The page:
May 27, 2018
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Women fought for the right to vote. We must fight to protect our democracy.

George Danby | BDN
George Danby | BDN
By Elizabeth Sunderland and Jill Ward, Special to the BDN
Updated:

Protecting the integrity of our democracy is a never-ending endeavor.

We are reminded of that need as we mark the 95th anniversary of passage of the 19th Amendment, which gave women across this country a voice in their government by granting them the right to vote.

Winning the right to vote was a long and arduous process. It took decades of activism, agitation, even civil disobedience.

Women from across this country, across generations and across the political spectrum labored to win the right to vote. Women, including Susan B. Anthony, Elizabeth Cady Stanton, Lucy Stone, Carrie Chapman Catt and Alice Paul, were jailed, heckled, ridiculed and beaten in response to their efforts to strengthen and protect the foundation of our democracy, to ensure a government truly of, by and for all people.

Here in Maine, after a visit to Bangor by Susan B. Anthony in 1854 and equal rights speeches made by Lucy Stone in Augusta and Cornish in 1855, the Maine Women’s Suffrage Association was formed. The association, which later would become the League of Women Voters of Maine, led women and men in the effort to secure Maine women’s right to vote. In November 1919, Maine became the third New England state to ratify the 19th Amendment.

It has been nearly a century since the 19th Amendment was adopted. In that time, we have seen many more victories for political equality. Our democracy grew stronger as voting rights expanded to include more and more Americans and as people across this country stood together, fighting for a more perfect democracy.

But as we celebrate these victories and the sacrifices made by so many to fulfill the founding principles of our country, we must remember the struggle to ensure a true democracy is far from over.

Today we are presented with new challenges, including one of the most serious: the growing influence of money in our political system.

In recent years, the floodgates of money in politics have opened. Unlimited funds are flowing into our political system with little transparency or accountability.

That money drowns the voices of the people and concentrates power and control in the hands of a small group of wealthy donors.

A recent New York Times analysis of political giving in the 2016 presidential campaign shows that fewer than 400 families are responsible for nearly half the $388 million raised to date. The New York Times calls that a “concentration of political donors that is unprecedented in the modern era.”

Those donors have influence.

A 2014 study found that the opinions of ordinary Americans have little to no effect on public policy, while the opinions of wealthy donors held significant sway over elected officials that resulted in the adoption of policies they favor.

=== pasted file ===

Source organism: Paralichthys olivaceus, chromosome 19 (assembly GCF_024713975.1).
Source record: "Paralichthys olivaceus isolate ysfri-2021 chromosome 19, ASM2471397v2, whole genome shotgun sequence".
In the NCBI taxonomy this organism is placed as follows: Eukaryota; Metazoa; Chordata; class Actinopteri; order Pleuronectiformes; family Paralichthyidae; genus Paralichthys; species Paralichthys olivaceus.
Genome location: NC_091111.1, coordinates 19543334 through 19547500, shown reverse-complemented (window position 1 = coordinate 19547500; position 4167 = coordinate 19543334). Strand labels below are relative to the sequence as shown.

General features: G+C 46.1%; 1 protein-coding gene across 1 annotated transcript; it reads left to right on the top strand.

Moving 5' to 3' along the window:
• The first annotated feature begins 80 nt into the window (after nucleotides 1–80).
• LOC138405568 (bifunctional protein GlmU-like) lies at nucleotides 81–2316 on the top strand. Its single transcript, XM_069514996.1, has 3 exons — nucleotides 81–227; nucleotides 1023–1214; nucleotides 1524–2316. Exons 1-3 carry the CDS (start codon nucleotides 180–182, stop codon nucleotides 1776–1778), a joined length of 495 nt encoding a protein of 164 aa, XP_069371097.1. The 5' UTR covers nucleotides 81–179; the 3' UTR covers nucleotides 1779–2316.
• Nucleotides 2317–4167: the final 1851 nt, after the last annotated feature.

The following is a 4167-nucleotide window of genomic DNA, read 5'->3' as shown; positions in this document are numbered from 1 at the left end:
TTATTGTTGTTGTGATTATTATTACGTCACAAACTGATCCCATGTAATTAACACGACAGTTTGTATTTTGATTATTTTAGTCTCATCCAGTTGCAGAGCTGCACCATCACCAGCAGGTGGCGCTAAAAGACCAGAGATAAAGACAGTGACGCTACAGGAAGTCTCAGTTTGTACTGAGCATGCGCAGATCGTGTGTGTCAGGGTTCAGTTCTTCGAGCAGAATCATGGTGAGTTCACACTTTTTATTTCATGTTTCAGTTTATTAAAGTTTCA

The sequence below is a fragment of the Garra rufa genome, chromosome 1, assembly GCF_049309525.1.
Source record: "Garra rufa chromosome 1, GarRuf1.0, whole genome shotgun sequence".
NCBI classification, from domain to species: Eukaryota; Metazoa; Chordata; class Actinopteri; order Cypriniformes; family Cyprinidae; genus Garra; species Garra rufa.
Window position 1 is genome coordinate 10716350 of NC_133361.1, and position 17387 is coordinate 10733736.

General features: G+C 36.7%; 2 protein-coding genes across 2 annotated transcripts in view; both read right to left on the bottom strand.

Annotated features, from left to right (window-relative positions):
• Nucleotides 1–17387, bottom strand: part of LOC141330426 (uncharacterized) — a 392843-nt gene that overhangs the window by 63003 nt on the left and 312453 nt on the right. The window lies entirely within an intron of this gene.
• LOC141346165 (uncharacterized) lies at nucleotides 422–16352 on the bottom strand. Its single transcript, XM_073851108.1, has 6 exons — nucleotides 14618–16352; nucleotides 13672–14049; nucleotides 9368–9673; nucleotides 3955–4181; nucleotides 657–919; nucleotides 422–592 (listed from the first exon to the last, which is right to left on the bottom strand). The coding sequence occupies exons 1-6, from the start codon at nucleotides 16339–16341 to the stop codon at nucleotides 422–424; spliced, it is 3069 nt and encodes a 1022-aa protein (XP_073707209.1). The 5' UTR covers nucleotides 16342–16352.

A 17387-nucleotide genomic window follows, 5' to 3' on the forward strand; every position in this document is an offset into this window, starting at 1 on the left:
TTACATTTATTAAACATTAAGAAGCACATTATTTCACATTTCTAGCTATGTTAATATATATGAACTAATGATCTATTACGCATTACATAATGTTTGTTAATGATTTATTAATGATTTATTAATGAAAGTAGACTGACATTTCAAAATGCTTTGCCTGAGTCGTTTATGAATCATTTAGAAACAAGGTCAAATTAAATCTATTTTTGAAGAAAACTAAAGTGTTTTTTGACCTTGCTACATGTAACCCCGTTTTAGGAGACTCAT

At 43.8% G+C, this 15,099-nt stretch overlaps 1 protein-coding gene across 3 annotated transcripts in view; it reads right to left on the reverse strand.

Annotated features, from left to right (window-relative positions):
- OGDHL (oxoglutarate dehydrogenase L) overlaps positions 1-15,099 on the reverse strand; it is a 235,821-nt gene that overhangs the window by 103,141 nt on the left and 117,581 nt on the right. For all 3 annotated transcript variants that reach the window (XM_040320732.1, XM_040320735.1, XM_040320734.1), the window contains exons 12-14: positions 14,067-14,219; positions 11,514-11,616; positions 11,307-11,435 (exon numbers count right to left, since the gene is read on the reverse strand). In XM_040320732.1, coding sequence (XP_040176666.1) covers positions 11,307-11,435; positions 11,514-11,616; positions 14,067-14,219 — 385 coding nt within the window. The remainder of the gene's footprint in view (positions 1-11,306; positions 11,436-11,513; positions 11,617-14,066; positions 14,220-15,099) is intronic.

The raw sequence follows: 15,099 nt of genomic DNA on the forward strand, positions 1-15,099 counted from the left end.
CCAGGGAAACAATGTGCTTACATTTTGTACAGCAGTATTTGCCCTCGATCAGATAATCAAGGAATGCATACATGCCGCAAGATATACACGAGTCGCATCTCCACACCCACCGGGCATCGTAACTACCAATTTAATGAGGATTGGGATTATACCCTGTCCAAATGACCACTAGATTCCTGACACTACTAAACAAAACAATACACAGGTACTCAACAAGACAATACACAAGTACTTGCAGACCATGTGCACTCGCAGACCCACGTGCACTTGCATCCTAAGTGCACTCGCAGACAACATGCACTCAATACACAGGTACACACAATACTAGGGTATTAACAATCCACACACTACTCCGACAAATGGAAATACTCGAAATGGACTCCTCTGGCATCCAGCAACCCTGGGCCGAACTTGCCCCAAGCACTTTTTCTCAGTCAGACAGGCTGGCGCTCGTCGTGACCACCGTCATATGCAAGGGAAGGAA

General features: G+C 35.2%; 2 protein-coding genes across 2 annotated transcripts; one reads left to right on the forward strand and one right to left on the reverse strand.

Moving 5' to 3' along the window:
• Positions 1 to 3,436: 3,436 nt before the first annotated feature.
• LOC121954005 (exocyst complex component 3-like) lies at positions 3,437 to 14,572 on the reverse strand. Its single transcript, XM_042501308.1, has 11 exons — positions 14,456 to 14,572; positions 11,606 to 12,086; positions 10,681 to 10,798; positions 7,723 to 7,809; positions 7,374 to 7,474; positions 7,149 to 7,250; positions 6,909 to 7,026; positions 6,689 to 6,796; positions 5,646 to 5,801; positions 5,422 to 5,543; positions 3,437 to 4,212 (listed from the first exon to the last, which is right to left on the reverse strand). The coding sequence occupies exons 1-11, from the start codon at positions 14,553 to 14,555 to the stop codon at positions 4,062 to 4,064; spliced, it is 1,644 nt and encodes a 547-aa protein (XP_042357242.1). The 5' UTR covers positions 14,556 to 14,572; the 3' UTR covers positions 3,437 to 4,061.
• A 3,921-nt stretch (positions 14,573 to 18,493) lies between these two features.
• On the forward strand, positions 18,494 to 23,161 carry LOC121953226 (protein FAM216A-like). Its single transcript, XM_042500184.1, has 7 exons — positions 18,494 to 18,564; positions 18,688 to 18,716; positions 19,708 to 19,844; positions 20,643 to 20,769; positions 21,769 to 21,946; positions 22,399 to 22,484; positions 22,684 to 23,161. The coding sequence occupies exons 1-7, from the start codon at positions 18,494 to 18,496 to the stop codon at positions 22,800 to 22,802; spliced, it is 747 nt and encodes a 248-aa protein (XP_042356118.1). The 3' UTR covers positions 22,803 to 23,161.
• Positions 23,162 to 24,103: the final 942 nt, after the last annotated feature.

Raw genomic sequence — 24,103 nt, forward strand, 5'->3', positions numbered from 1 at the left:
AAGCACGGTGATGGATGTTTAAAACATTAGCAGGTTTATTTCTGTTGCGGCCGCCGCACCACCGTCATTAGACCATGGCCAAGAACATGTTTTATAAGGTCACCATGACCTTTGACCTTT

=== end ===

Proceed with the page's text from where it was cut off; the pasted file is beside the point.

A system that values donors over voters is not a true democracy.

Now is the time for us to change course.

That’s why 80,000 Mainers signed a petition to put Question 1 on November’s ballot to ensure politicians are accountable to us — the people.

Question 1 will put control of elections back into the hands of Maine voters by making common-sense reforms to our campaign finance laws.

First, it encourages candidates to adopt strict spending limits by strengthening Maine’s landmark Clean Elections system, which allows candidates to run for office without being dependent on contributions from wealthy special interests and big-money donors.

Second, it increases transparency and disclosure of special interest money in our elections by requiring outside groups to list their top three funders on ads they buy.

Third, it increases fines and penalties for anyone who breaks our campaign finance laws. This helps ensure our representatives are accountable to the people — to us.

Leaders of the past fought to ensure that every American could vote. Our foremothers made great sacrifices to ensure political equality for all.

As we celebrate the anniversary of the 19th Amendment, it’s our turn. We can honor their sacrifice by ensuring the right to vote they fought so hard to secure still matters.

Question 1 gives us that opportunity.

In a political system where money is equal to speech and power is concentrated in the hands of the wealthy few, Question 1 will elevate the voice of everyday Mainers in elections and ensure that everyone — not just the wealthy — is represented in our democracy.

We encourage our fellow Mainers, men and women alike, to vote yes on Question 1 this November.

Elizabeth Sutherland is a member of the League of Women Voters of Maine and a partner at Sutherland Weston Marketing Communications in Bangor. Jill Ward is president of the League of Women Voters of Maine and works as a nonprofit consultant in Portland.


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